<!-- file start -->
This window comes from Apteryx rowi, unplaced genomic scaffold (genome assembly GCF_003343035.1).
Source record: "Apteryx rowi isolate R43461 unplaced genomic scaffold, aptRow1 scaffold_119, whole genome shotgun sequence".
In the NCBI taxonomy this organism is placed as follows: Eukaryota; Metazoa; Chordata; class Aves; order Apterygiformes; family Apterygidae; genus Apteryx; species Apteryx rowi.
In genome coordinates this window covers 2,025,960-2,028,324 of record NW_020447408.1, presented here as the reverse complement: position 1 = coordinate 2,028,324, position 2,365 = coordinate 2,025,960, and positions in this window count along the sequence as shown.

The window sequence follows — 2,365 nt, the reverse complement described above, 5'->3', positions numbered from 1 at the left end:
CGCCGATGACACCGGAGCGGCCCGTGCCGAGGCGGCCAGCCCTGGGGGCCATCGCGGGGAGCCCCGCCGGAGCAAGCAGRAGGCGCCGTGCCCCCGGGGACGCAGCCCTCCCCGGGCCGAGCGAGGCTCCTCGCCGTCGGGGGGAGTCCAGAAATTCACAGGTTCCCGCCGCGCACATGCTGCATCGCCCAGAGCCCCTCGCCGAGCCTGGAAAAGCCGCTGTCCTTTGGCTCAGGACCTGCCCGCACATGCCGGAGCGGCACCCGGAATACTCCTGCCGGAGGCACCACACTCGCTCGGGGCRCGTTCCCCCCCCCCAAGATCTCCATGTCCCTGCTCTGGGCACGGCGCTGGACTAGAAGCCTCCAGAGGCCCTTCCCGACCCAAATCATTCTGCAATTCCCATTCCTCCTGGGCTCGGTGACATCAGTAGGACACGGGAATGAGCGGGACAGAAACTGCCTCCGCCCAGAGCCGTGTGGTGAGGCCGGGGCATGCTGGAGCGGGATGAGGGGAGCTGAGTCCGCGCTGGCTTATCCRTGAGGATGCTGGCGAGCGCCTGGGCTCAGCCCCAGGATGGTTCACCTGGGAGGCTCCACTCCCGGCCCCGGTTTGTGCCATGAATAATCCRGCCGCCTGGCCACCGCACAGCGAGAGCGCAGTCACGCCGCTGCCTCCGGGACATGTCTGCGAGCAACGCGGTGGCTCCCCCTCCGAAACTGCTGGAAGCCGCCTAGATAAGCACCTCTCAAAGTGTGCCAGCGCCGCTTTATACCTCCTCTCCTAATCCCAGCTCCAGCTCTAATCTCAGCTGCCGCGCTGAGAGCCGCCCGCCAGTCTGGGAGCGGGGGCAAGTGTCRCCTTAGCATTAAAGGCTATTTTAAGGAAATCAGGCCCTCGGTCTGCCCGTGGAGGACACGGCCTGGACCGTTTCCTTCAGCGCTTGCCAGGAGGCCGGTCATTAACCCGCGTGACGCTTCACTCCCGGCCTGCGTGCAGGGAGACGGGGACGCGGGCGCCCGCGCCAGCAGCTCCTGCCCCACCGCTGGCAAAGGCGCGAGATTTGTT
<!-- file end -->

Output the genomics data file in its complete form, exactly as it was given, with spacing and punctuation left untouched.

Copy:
This window comes from Apteryx rowi, unplaced genomic scaffold (genome assembly GCF_003343035.1).
Source record: "Apteryx rowi isolate R43461 unplaced genomic scaffold, aptRow1 scaffold_119, whole genome shotgun sequence".
In the NCBI taxonomy this organism is placed as follows: Eukaryota; Metazoa; Chordata; class Aves; order Apterygiformes; family Apterygidae; genus Apteryx; species Apteryx rowi.
In genome coordinates this window covers 2,025,960-2,028,324 of record NW_020447408.1, presented here as the reverse complement: position 1 = coordinate 2,028,324, position 2,365 = coordinate 2,025,960, and positions in this window count along the sequence as shown.

The window sequence follows — 2,365 nt, the reverse complement described above, 5'->3', positions numbered from 1 at the left end:
CGCCGATGACACCGGAGCGGCCCGTGCCGAGGCGGCCAGCCCTGGGGGCCATCGCGGGGAGCCCCGCCGGAGCAAGCAGRAGGCGCCGTGCCCCCGGGGACGCAGCCCTCCCCGGGCCGAGCGAGGCTCCTCGCCGTCGGGGGGAGTCCAGAAATTCACAGGTTCCCGCCGCGCACATGCTGCATCGCCCAGAGCCCCTCGCCGAGCCTGGAAAAGCCGCTGTCCTTTGGCTCAGGACCTGCCCGCACATGCCGGAGCGGCACCCGGAATACTCCTGCCGGAGGCACCACACTCGCTCGGGGCRCGTTCCCCCCCCCCAAGATCTCCATGTCCCTGCTCTGGGCACGGCGCTGGACTAGAAGCCTCCAGAGGCCCTTCCCGACCCAAATCATTCTGCAATTCCCATTCCTCCTGGGCTCGGTGACATCAGTAGGACACGGGAATGAGCGGGACAGAAACTGCCTCCGCCCAGAGCCGTGTGGTGAGGCCGGGGCATGCTGGAGCGGGATGAGGGGAGCTGAGTCCGCGCTGGCTTATCCRTGAGGATGCTGGCGAGCGCCTGGGCTCAGCCCCAGGATGGTTCACCTGGGAGGCTCCACTCCCGGCCCCGGTTTGTGCCATGAATAATCCRGCCGCCTGGCCACCGCACAGCGAGAGCGCAGTCACGCCGCTGCCTCCGGGACATGTCTGCGAGCAACGCGGTGGCTCCCCCTCCGAAACTGCTGGAAGCCGCCTAGATAAGCACCTCTCAAAGTGTGCCAGCGCCGCTTTATACCTCCTCTCCTAATCCCAGCTCCAGCTCTAATCTCAGCTGCCGCGCTGAGAGCCGCCCGCCAGTCTGGGAGCGGGGGCAAGTGTCRCCTTAGCATTAAAGGCTATTTTAAGGAAATCAGGCCCTCGGTCTGCCCGTGGAGGACACGGCCTGGACCGTTTCCTTCAGCGCTTGCCAGGAGGCCGGTCATTAACCCGCGTGACGCTTCACTCCCGGCCTGCGTGCAGGGAGACGGGGACGCGGGCGCCCGCGCCAGCAGCTCCTGCCCCACCGCTGGCAAAGGCGCGAGATTTGTT